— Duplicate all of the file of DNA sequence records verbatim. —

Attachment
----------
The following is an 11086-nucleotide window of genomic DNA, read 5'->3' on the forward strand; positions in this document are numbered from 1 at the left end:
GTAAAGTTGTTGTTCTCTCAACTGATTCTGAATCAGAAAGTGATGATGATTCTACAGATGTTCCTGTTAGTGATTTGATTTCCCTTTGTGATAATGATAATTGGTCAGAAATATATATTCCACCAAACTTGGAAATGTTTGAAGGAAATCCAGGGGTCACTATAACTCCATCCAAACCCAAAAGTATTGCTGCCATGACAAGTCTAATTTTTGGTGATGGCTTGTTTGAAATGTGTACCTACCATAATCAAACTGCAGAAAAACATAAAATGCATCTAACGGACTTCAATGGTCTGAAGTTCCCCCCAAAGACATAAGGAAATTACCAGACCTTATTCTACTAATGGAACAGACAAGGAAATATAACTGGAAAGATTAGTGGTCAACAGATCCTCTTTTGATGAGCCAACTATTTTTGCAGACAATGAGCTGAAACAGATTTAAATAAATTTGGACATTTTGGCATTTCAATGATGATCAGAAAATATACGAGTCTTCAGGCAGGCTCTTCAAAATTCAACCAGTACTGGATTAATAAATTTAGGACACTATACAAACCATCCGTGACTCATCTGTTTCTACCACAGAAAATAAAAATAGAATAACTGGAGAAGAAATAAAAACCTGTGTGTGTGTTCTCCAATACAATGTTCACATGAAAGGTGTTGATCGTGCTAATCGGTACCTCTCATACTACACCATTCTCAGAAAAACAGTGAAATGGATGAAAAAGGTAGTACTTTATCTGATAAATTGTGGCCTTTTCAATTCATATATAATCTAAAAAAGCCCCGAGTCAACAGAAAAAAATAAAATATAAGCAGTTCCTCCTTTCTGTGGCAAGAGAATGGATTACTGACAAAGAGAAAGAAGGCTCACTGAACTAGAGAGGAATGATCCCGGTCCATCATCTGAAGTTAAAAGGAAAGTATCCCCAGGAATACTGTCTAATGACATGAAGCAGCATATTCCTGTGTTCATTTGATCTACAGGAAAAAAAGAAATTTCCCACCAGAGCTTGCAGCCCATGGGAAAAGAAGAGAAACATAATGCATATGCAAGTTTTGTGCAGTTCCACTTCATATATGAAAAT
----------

The following is an 11086-nucleotide window of genomic DNA, read 5'->3' on the forward strand; positions in this document are numbered from 1 at the left end:
GTAAAGTTGTTGTTCTCTCAACTGATTCTGAATCAGAAAGTGATGATGATTCTACAGATGTTCCTGTTAGTGATTTGATTTCCCTTTGTGATAATGATAATTGGTCAGAAATATATATTCCACCAAACTTGGAAATGTTTGAAGGAAATCCAGGGGTCACTATAACTCCATCCAAACCCAAAAGTATTGCTGCCATGACAAGTCTAATTTTTGGTGATGGCTTGTTTGAAATGTGTACCTACCATAATCAAACTGCAGAAAAACATAAAATGCATCTAACGGACTTCAATGGTCTGAAGTTCCCCCCAAAGACATAAGGAAATTACCAGACCTTATTCTACTAATGGAACAGACAAGGAAATATAACTGGAAAGATTAGTGGTCAACAGATCCTCTTTTGATGAGCCAACTATTTTTGCAGACAATGAGCTGAAACAGATTTAAATAAATTTGGACATTTTGGCATTTCAATGATGATCAGAAAATATACGAGTCTTCAGGCAGGCTCTTCAAAATTCAACCAGTACTGGATTAATAAATTTAGGACACTATACAAACCATCCGTGACTCATCTGTTTCTACCACAGAAAATAAAAATAGAATAACTGGAGAAGAAATAAAAACCTGTGTGTGTGTTCTCCAATACAATGTTCACATGAAAGGTGTTGATCGTGCTAATCGGTACCTCTCATACTACACCATTCTCAGAAAAACAGTGAAATGGATGAAAAAGGTAGTACTTTATCTGATAAATTGTGGCCTTTTCAATTCATATATAATCTAAAAAAGCCCCGAGTCAACAGAAAAAAATAAAATATAAGCAGTTCCTCCTTTCTGTGGCAAGAGAATGGATTACTGACAAAGAGAAAGAAGGCTCACTGAACTAGAGAGGAATGATCCCGGTCCATCATCTGAAGTTAAAAGGAAAGTATCCCCAGGAATACTGTCTAATGACATGAAGCAGCATATTCCTGTGTTCATTTGATCTACAGGAAAAAAAGAAATTTCCCACCAGAGCTTGCAGCCCATGGGAAAAGAAGAGAAACATAATGCATATGCAAGTTTTGTGCAGTTCCACTTCATATATGAAAAT